For single people, I would prioritize estate planning as follows: 

  • The Transfer on Death Deed price is $300 (most valuable by far);    
  • (Plus $300 for recording which can be charged at this LawPay Credit Card Payment Link for a total of $600 for a recorded TODD) (Electronic recording is not available in Snohomish County);
  • (Quitclaim Deeds are $350 to prepare and $300 to record for a total cost of $650 each);
  • (The second most valuable estate planning tools are beneficiary designations, which are free);
  • The Powers of Attorney for Finances & Health, Living Wills and Advance Directives are $75 each ($300 total);
  • The Revocable Living Trust is $400;
  • The total cost adds up to $1,300 including electronic recording of a Transfer on Death Deed by email in two (2) days.

The $300 cost of recording a Deed is reimbursement of what it costs me to record (ONLY IN KING COUNTY). 

Recording costs are fixed and irrelevant to legal insurance. 

I am not making money from cost reimbursement; I just do electronic recording as a convenience to clients so they don’t have to wait four (4) months and pay postage both ways to record by mail.


All meetings are in ZOOM.  All signing and notarization is via DocuSign in ZOOM. 


The only way I will do Prenuptial Agreements is in three stages, representing both parties as Estate Planning clients and neither for the Prenuptial Agreement.  If you wish to proceed in a different way, then I wish you the best of luck in finding another referral to assist you.
(1) ESTATE PLANNING FORM FOR NO COST OR OBLIGATION DRAFT.  The purpose is to create two separate property trusts with exhibits listing the assets and debts each of you have prior to marriage.  
(2) You can list all of your assets and debts on the attached spreadsheet to create the exhibits.
(3) Most people realize that once separate property is segregated and labeled and the supporting documents of deeds for real estate and/or consent forms for naming your Separate Property Trust as primary beneficiary are done, that a Prenuptial Agreement is not needed because they want to hold everything acquired after marriage except for gifts and inheritance as community property.  Community Property is presumed.  An agreement is not needed.  Separate property requires written records.

 So, once you have paid $2,600 for two single estate plans (if each party owns a home), and attached separate property exhibits to your Separate Trusts, then if you wish to sign the Prenuptial Agreement that keeps all property acquired after marriage community property, then the cost is $1,000.  If you wish to add to separate property during marriage, the cost is $3,500.


Estate Planning is about people and relationships –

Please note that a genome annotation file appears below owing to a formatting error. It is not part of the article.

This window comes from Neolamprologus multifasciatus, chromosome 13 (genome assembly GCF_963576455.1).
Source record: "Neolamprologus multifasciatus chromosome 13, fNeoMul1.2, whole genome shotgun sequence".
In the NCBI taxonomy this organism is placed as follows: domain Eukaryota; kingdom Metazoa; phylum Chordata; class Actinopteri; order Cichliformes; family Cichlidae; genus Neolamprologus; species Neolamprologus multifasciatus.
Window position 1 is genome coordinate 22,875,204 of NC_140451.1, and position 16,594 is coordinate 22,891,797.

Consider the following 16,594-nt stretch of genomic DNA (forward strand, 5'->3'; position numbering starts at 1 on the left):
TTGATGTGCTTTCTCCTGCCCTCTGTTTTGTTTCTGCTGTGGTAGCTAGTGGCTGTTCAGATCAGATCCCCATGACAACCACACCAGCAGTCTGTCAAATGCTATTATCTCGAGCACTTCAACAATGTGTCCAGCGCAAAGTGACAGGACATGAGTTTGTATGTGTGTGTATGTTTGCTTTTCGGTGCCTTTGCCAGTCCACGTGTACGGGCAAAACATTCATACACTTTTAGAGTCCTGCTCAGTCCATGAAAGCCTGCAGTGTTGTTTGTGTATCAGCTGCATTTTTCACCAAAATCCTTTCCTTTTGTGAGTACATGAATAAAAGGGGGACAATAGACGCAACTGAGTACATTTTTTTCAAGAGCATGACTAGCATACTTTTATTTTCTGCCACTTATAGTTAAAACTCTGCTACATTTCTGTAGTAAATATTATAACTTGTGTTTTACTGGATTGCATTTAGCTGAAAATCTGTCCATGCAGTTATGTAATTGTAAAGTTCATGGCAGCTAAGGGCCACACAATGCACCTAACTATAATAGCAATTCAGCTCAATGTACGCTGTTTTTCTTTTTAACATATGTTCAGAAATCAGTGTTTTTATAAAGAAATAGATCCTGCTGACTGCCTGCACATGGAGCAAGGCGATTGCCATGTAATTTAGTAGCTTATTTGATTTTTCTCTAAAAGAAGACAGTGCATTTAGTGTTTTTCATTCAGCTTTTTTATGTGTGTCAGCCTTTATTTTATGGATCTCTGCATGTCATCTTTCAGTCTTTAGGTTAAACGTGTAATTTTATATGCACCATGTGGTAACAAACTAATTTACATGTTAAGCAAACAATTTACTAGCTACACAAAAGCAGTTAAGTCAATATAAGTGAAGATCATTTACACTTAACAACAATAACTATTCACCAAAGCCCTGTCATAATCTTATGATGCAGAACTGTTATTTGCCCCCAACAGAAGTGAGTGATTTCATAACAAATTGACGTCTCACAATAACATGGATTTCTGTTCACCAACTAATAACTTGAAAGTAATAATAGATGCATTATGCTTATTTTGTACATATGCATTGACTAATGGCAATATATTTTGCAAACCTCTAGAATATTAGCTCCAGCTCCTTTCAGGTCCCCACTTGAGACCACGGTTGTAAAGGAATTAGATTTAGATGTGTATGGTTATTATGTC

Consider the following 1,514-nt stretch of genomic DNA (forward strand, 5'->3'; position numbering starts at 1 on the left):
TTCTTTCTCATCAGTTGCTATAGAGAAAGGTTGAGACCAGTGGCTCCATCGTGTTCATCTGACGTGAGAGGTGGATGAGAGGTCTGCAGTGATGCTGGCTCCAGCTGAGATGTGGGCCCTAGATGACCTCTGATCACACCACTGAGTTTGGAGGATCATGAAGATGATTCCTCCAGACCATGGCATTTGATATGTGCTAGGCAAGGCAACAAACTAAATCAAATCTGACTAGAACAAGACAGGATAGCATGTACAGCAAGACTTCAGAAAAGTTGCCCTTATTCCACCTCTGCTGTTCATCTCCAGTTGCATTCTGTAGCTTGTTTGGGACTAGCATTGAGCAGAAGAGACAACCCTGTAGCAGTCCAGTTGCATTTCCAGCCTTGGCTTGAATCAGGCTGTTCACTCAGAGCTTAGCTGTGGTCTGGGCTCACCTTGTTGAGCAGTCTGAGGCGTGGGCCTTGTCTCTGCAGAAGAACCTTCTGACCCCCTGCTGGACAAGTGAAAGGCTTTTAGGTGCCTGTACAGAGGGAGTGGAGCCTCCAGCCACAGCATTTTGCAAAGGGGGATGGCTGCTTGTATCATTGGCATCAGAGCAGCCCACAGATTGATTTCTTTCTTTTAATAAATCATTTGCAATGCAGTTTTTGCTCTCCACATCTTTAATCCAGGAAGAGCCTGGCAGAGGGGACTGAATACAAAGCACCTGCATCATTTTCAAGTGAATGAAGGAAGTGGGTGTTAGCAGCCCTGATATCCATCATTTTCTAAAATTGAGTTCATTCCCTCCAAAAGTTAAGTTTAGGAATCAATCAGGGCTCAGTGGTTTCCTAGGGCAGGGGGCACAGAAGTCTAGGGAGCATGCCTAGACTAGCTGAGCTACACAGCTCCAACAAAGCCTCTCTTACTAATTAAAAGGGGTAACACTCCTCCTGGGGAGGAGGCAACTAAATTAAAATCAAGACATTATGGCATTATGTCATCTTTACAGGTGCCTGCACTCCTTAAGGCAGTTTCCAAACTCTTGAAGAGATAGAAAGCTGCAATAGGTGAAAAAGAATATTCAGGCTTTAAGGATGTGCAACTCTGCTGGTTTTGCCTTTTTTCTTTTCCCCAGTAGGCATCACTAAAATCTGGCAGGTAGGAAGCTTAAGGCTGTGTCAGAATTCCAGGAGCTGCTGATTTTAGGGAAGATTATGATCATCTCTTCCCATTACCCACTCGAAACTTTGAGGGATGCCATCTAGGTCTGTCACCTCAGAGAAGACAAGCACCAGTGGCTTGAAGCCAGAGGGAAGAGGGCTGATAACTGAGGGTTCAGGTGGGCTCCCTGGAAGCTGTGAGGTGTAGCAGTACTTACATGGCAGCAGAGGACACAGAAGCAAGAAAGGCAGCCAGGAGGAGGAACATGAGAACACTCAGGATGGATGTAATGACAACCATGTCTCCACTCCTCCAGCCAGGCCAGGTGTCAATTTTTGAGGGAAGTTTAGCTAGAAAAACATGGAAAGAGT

not paper and property.

Below is a form to complete so I can email you a draft of an estate plan for your review before we meet.

Something you need to understand is that the standard forms themselves are of very little value.  You can get the forms for free.  Not just from MetLife, but from other online providers (such as the website with the statutory language for the forms).  The value is in the understanding of what everything in the process means, and how to use that understanding for the benefit of yourself and your family and the relationships amongst everyone you list in your estate plan.  You can’t get that from a form.

My forms are vastly better than free forms, and contain many links to additional information.  One reason they are better is that they are continuously modified based on the questions and reactions of several thousand previous clients.  The mistakes of previous clients are listed as warnings to future clients.  No free “boilerplate” form can do that.

I look forward to meeting you and explaining how to get the most out of your estate planning documents.

Here is a Decision Tree to assist with conceptualizing passing Separate Property if married.

Christopher S. Mulvaney’s Mission:

To Always Be a Human Being First, and My Role Second. 

To First, Do No Harm, then to provide the best legal outcome,

smoothest process, best value, and to make a positive difference in the life of every Client.

Christopher S. Mulvaney’s Mantra:

May I be filled with loving kindness for all life.

May I be safe from dangers within and without.

May I be healthy in body, mind, socially, and spiritually.

May I be at ease and happy, doing good in the world.

For more information about my practice in Bellevue, Washington, please consult my Blog.

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Mulvaney Law Offices, PLLC is located in Bellevue, Washington, representing estate planning, chapter 7 bankruptcy, and chapter 13 bankruptcy Clients in:

  • Seattle, Tacoma, Everett, Bellevue, Redmond, Renton, Issaquah, Sammamish, Maple Valley, Burien, SeaTac, and throughout King, Snohomish, and Pierce counties.